Boston should consider banning marijuana and liquor stores from opening near addiction treatment centers, City Councilor Lydia Edwards said, prompting objections from industry groups that believe such “buffer zones” could be illegal.
Edwards has called for a hearing on whether the city should impose buffer zones around treatment centers that would prevent new alcohol and marijuana stores from opening nearby.
A proposal to open a pot shop in East Boston on the same block as a health care facility where patients wait outside to receive treatment for drug and alcohol dependence prompted Edwards to raise the issue.
“They’re going to be waiting in front of, and right next to, a recreational marijuana facility,” Edwards said at a council meeting last week, adding that she faulted the pot company for not reaching out to the treatment center sooner. “There seemed to be a lack of due diligence and a lack of understanding.”
People trying to recover from addiction deserve protection from the temptations of marijuana and alcohol, Edwards said, adding that she supported the legalization of marijuana and that Boston residents voted strongly in favor of the 2016 ballot initiative creating a commercial cannabis market.
“I would equally be concerned if a bar was opening up next to a substance abuse treatment [center], or if a liquor store was,” Edwards insisted. “I’m not trying to put in red tape or further convolute the access to this burgeoning industry, but the fights are happening, the tears are flowing, and people are tense about this. I think it’s a citywide conversation we need to have.”
State law allows municipalities to impose 500-foot buffers on marijuana facilities around K-12 schools, but it is unclear whether cities and towns are legally allowed to increase the size of such buffers or impose them around other facilities, such as addiction treatment centers.
The marijuana company cited by Edwards, Omnicann, hopes to open a retail pot shop in a two-story space that formerly housed a dry cleaning business at 24 Porter St. in East Boston. Two doors down, at 14 Porter St., the North Suffolk Mental Health Association operates an addiction treatment center; the association did not respond to requests for comment.
Map: Location of the proposed marijuana dispensary
Omnicann, which is led by Arish Halani, said it would meet with North Suffolk leaders to reassure them that the marijuana shop won’t have product displays in the windows. The company also said it would offer to work with North Suffolk, perhaps by funding one of the association’s treatment programs.
“We’d like to be a model for how a cannabis retail facility and an abuse treatment facility can coexist and maybe even help each other,” said Jim Borghesani, an Omnicann spokesman. “We just hope that North Suffolk and everybody else keeps an open mind.”
Experts said it’s unknown whether marijuana stores have a negative impact on nearby recovery centers, but noted that studies have supported keeping alcohol retailers away from “sensitive land uses” such as schools and addiction treatment centers.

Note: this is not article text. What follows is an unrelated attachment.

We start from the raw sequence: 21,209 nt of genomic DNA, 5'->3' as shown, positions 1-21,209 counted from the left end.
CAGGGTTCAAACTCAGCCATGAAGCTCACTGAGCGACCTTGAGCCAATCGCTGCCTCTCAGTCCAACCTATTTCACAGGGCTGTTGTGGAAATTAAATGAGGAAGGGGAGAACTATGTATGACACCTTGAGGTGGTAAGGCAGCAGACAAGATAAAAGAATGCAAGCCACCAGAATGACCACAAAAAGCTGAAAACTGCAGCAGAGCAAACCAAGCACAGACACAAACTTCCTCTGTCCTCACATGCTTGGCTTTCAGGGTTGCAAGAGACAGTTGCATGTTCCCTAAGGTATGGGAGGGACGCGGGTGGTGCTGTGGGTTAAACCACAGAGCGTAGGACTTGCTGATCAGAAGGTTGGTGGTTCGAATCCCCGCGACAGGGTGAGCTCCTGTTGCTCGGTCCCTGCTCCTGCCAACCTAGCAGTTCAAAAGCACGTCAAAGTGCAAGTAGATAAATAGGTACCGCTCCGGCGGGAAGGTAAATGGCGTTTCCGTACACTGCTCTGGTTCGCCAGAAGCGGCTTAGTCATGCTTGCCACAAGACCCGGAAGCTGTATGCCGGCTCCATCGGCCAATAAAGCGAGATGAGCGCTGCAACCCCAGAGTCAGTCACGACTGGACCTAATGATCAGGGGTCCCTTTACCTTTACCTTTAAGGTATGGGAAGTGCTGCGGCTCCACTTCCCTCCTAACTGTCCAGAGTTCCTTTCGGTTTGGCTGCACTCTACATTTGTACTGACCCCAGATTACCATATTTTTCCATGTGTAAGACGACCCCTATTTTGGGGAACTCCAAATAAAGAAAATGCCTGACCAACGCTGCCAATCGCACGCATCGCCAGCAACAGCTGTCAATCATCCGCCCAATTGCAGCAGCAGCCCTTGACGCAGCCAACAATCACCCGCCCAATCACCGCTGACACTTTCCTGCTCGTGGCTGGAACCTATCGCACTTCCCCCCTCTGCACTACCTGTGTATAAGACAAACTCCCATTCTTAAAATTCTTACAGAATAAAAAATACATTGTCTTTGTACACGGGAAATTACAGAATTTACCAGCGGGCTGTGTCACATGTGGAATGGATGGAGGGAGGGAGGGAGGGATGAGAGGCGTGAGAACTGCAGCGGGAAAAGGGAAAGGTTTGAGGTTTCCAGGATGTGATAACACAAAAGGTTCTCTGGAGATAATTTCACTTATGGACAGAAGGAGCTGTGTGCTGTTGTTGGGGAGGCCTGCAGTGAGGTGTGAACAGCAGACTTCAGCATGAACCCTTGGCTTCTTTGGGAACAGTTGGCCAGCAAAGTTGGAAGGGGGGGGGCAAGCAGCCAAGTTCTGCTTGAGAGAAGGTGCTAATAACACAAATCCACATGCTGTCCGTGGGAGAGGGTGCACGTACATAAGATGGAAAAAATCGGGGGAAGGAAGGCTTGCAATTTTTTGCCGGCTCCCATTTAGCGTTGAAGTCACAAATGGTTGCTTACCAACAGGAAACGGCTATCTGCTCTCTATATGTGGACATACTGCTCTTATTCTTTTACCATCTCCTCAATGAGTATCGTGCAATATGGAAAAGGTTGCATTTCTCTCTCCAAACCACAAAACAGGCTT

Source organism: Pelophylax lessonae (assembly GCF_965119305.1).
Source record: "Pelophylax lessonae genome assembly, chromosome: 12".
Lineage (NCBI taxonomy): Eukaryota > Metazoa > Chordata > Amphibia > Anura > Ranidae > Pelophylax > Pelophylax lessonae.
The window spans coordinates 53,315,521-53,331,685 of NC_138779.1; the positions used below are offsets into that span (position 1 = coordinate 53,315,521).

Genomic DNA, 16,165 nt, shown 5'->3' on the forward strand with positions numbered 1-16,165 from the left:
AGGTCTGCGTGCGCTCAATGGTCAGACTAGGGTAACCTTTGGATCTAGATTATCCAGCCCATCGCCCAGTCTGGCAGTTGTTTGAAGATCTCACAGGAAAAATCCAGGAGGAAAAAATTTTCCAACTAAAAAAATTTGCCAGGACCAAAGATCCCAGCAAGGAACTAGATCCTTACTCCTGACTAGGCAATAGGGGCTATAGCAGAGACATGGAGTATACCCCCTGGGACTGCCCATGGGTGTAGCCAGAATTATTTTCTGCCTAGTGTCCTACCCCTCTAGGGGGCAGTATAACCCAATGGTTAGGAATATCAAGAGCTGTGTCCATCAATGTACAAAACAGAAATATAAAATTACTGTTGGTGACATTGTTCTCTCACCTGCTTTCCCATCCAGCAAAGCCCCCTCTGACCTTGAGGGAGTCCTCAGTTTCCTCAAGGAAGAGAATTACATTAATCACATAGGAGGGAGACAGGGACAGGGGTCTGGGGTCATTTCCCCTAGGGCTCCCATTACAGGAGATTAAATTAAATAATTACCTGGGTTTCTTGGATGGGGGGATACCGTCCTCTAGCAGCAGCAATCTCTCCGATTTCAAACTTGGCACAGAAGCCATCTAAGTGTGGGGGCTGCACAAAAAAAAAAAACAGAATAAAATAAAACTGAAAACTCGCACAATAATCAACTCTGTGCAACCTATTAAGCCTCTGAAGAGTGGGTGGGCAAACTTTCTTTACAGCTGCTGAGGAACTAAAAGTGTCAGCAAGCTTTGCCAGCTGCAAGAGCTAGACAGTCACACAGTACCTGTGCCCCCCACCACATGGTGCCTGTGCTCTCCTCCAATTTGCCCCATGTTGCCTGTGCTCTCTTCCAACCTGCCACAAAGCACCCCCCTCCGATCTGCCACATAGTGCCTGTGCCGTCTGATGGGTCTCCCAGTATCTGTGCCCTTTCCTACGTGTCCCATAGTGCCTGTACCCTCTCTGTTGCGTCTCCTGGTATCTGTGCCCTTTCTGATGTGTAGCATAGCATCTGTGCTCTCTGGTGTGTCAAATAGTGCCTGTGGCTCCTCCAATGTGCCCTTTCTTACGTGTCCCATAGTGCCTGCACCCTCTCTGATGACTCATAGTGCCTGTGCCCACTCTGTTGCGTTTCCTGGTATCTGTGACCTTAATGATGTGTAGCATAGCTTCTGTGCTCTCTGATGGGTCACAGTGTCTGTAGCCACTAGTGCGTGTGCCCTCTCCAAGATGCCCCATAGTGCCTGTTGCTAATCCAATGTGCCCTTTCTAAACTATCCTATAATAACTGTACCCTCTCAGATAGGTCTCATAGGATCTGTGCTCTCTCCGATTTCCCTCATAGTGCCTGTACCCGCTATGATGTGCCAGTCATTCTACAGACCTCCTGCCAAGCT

“As always, there isn’t as much data as we’d like to inform policy,” said. Dr. Eden Evins, the founding director of Massachusetts General Hospital’s Center for Addiction Medicine. But, she noted, “people with alcohol and drug use disorder are often trying very hard to maintain sobriety and return to functioning better in their lives.”
Borghesani argued that there has been “no acrimonious relationship” between North Suffolk and a liquor store around the corner, and noted that state laws and regulations do not prohibit marijuana firms from siting near addiction centers.
The state Cannabis Control Commission, which regulates recreational marijuana companies, has discouraged municipalities from implementing overly restrictive zoning schemes that leave few properties available and favor wealthy, well-connected operators.
“In its local equity guidance, the commission notes that buffer zones around uses other than schools may not be legally permissible, and we suggest that such buffer zones may not be necessary,” said Shaleen Title, one of the agency’s five commissioners. “To that end, I commend the councilors for holding a hearing to gather evidence and discuss how to balance the interests of public health and entrepreneurship in a way that is legal, fair, and equitable.”
Borghesani argued that adding a buffer zone after marijuana operators have already purchased properties, would be unfair.
Robert A. Mellion, executive director of the Massachusetts Package Stores Association, also took issue with the idea.
He said liquor stores are entitled to due process, and that municipalities can only ban such stores from an area if doing so is “rationally related to some legislative intent that is not arbitrary and subjective.”
“Evidence would need to be provided showing that each [liquor store] posed a threat to public safety based upon a real record,” Mellion said. Edwards’ call for a possible buffer zone around treatment centers, he added, “would likely be challenged legally.”
Boston already imposes a half-mile buffer between marijuana facilities, meant to prevent them from clustering.
But that rule, along with the opaque process City Hall uses to select which operators get local permits, has drawn criticism from advocates and city councilors. Edwards said the city should at least create a registry of potential marijuana facilities so prospective operators know whether their hoped-for locations are too close to another facility.
In East Boston, another pot firm — Berkshire Roots — has proposed a marijuana store just around the corner from North Suffolk and Omnicann. It it not yet clear whether the city will allow either pot shop to move forward.